Preoperative Vitamin D Deficiency Is Associated With Postoperative Delirium in Critically Ill Patients
J Intensive Care Med . 2021 Jul 1;8850666211021330. doi: 10.1177/08850666211021330
Yuwei Qiu 1 2, Daniel I Sessler 1, Liang Chen 1 3, Sven Halvorson 1 3, Barak Cohen 1, Mauro Bravo 1, Ilker Ince 1 4, Kamal Maheshwari 1 5, Andrea Kurz 1 5
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- Off topic: Improving your health BEFORE surgery (prehabilitation) helps your recovery - 2018
- Surgeries outcomes far better if daily 50,000 IU of vitamin D for a week – Oct 2018
- Give Vitamin D before all spinal surgeries – no testing needed – June 2020
- Surgery outcome worse if low vitamin D (lumbar spine surgery this time) – Nov 2019
- Spinal Surgery patients – almost all have low vitamin D – Nov 2016
- Vitamin D needed after most spinal surgeries (and before as well) – 2013
- Half as many problems if take Vitamin D (300,000 IU) before thyroid surgery – RCT Jan 2021
- Vitamin D before surgery often helps (Thyroidectomy in this case) – Sept 2019
- Pre-operative Vitamin D often helps (thyroidectomy in this case) – June 2021
Introduction: Postoperative delirium is common, with a reported incidence of 11% to 80% in critically ill patients. Delirium is an independent prognostic factor for poor hospital outcomes. Low vitamin D concentrations are associated with a decline in cognitive function. We therefore tested the hypothesis that low preoperative serum 25-hydroxyvitamin D [25(OH)D] concentrations are associated with postoperative delirium in critically ill patients.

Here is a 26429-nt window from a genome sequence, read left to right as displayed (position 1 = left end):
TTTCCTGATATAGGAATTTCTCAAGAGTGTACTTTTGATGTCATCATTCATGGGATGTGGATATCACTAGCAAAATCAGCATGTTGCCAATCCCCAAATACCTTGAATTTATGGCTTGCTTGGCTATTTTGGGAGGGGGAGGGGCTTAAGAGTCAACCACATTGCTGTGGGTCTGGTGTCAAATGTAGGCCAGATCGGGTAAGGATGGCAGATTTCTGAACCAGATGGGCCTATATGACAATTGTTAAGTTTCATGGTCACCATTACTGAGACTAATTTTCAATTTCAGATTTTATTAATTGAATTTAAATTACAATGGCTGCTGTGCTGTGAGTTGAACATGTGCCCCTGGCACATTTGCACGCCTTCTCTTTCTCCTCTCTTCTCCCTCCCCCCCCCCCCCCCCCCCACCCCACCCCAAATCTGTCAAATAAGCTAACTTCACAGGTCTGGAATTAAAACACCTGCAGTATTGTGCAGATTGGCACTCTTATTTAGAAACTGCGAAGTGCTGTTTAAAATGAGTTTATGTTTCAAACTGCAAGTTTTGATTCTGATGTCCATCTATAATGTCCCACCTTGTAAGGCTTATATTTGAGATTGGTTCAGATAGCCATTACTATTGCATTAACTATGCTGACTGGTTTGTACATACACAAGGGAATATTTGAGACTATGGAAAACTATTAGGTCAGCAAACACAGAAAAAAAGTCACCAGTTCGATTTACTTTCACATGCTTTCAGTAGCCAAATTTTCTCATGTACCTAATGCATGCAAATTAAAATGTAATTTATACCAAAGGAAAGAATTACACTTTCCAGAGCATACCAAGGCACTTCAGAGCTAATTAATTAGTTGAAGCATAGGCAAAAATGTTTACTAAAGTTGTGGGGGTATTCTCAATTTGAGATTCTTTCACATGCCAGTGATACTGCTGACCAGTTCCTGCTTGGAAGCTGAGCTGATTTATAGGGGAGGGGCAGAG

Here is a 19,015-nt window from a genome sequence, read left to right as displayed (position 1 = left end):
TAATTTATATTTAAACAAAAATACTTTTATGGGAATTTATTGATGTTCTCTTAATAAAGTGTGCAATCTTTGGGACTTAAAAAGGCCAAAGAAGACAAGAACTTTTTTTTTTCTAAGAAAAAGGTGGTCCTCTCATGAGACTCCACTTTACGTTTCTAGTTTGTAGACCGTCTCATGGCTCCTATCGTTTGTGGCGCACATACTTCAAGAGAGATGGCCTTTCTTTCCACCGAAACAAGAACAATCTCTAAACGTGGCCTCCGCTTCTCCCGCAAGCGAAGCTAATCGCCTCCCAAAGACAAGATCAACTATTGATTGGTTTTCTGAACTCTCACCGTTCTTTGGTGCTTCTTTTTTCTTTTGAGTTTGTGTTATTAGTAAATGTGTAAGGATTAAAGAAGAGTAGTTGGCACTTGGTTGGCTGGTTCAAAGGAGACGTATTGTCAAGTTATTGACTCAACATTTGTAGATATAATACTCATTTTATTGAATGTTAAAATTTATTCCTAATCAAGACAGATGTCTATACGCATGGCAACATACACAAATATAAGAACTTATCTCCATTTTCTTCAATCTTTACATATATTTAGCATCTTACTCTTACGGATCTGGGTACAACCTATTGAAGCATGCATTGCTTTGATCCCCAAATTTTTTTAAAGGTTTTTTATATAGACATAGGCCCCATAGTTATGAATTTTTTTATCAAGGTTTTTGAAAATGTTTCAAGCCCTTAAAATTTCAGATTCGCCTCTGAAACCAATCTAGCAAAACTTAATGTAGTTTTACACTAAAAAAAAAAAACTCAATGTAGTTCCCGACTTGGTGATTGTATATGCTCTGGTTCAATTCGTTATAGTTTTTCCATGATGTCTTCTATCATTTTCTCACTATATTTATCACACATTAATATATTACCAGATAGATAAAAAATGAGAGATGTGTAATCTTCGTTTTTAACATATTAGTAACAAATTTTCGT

Method: We conducted a retrospective analysis of adults in a surgical intensive care unit for at least 48 hours immediately after non-cardiac and non-neurosurgical operations at Cleveland Clinic between 2013 and 2018. Delirium was assessed by trained nurses using CAM-ICU twice daily for the initial 5 postoperative days. Any positive value was considered evidence of delirium. We assessed the association between 25(OH)D concentrations within a year before surgery and the incidence of postoperative delirium using logistic regression, adjusted for potential confounders. A linear spline term with a knot at 30 ng/ml, the threshold for normal 25(OH)D concentration, was added to accommodate a nonlinear relationship between 25(OH)D concentrations and delirium.
Results: We included 632 patients, who had a mean (SD) 25(OH)D concentration of 25 (15) ng/ml; 55% (346/632) experienced delirium. We observed an adjusted odds ratio of 1.4 (95% CI: [1.1, 1.8], P = 0.01) for delirium per 10 ng/ml decrease in 25(OH)D concentrations when patients' 25(OH)D concentrations were less than 30 ng/ml. In patients whose 25(OH)D concentrations were at least 30 ng/ml, the adjusted odds ratio was 0.9 (95% CI: [0.7, 1.1], P = 0.36).
Conclusion: Preoperative 25(OH)D concentrations are associated with postoperative delirium in patients whose concentrations are below the normal threshold, but not at concentrations ≥30 ng/ml. A trial will be needed to determine whether the relationship is causal, and whether vitamin D supplementation before surgery might reduce the incidence of delirium.
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